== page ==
On Dec 18, 2005, at 3:58 PM, Markus Kuhn wrote:

Why is it important that our clocks give a +/- 30 minutes
approximation of local astronomical time?

Unimportant for some purposes.  Important for others.  Who ranks the
relative merit?

The key issue is surely a question of interoperability.  As it stands
now (and has for all of human history), the fundamental standard is
the Earth itself (a mirror image of the Sun in the sky).  This was
true for local apparent time and is true for mean standard time
zones.  The ITU proposal would replace an extremely portable and
durable and recoverable standard (as simple as measuring noon in a
particular location on a given date) with a completely ad hoc
relationship to some remote ensemble of hyper-technical devices.  A
bright middle school student could synchronize a clock against mean
solar time - from first principles.  On the other hand, a nobel
laureate might botch the recovery of the monotonic count that is TAI
should that count ever become lost.

Sure, there seem clear advantages in having midnight happen when
most people are asleep, or at least outside extended business
hours. So having everyone on UT is not very attractive for those
living more than +/-3 hours from the prime meridian. But since most
of us sleep at least 6 hours and are not (supposed to be ;-)
working for at least 15 hours each day, such a simple requirement
could still be achieved with just 3-5 timezones worldwide.

Sure, why not?  But this is completely orthogonal to the question of
the relative importance of leap seconds.  No matter how wide we make
the time zones, no matter how large an amplitude we allow for
daylight saving/"summer" time, these are still periodic (or purely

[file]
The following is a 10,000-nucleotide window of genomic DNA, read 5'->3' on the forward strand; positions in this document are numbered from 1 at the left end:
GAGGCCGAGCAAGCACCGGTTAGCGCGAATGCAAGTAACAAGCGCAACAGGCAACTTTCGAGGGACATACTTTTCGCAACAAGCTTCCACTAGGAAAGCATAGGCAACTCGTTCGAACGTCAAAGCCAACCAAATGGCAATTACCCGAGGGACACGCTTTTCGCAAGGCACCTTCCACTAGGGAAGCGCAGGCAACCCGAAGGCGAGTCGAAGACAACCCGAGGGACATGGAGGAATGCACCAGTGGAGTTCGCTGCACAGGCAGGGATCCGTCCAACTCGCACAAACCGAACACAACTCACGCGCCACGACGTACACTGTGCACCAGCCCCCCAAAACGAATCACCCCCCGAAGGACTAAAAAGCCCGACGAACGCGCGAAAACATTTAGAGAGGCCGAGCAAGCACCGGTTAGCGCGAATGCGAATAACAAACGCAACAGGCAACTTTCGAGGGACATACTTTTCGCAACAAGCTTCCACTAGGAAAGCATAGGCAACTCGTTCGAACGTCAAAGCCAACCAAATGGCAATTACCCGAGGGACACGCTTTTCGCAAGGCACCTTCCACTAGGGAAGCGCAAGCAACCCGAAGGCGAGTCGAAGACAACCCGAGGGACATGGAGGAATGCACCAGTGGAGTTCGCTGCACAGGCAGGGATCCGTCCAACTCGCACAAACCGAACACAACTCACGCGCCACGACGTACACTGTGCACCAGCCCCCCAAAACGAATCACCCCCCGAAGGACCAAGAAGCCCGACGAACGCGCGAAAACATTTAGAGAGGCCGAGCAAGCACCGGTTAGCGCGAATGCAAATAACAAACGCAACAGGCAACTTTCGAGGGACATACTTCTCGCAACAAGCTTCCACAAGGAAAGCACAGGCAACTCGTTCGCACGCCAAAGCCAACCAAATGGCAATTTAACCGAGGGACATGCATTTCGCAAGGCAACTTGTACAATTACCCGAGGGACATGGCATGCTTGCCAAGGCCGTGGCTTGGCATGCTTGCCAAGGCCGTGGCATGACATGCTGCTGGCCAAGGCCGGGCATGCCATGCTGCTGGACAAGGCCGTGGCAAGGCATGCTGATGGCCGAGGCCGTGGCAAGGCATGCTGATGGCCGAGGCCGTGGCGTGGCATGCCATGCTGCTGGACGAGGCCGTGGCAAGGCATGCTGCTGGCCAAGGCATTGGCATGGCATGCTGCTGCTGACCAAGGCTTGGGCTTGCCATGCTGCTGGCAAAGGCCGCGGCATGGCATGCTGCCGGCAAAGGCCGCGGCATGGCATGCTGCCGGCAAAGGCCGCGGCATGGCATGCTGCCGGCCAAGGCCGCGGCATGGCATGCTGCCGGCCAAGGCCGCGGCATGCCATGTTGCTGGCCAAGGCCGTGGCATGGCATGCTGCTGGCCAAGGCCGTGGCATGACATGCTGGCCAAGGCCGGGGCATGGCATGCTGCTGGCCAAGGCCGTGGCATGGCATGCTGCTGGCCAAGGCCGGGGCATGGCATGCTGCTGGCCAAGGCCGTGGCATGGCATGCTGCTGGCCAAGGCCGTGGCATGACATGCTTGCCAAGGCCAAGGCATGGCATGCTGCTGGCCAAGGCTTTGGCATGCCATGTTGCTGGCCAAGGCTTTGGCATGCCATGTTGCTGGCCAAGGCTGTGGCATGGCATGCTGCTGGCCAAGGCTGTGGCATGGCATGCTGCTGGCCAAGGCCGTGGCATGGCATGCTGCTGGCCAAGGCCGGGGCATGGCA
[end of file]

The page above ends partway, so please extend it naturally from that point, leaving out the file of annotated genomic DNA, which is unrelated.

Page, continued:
constant) effects.  A leap jump - whether a second or an hour -
remains a secular effect.

Which is bigger?  An hour per year?  Or two milliseconds per century?

Ill-posed question.  It ain't an hour a year compared to an hour
after 600 years.  Spring forward AND fall back.  What it is REALLY is
zero hours (+1-1) per year.  As small as 2 ms per 100 years is - zero
per whatever is smaller.  Smaller and more negligible than is the
need for leap seconds.

The crudest approach would probably be

  a) N+S America:               use local time of Cuba
(~ UT - 5.5 h)
  b) Europe/Africa/Middle east: use local time of Poland/Greece
(~ UT + 1.5 h)
  c) Asia + Australia:          use local time of Thailand
(~ UT + 6.5 h)

Sure, the hours of darkness would vary substantially within each of
these zones. But they do already *today* for much of the world,
thanks to summer/winder. China understood this a long time ago.

I like the chutzpah of it!  The pure political theater of trying to
convince Washington to keep Havana time, or the serious surrealism of
the Senegalese Assemblee Nationale debating the adoption of
Peloponnesian Mean Time.

Whatever China understands, it amounts to a constant offset, not the
slope of a trend line.  We aren't talking about apples and oranges,
we're talking about apples and the rate of change of qumquats.  In
fact, it is remarkable that the existence of a significant
acceleration (second derivative or quadratic effect) in the need for
leap seconds is being asserted as a bogus justification for not
issuing leap seconds at all.

Rob Seaman
National Optical Astronomy Observatory

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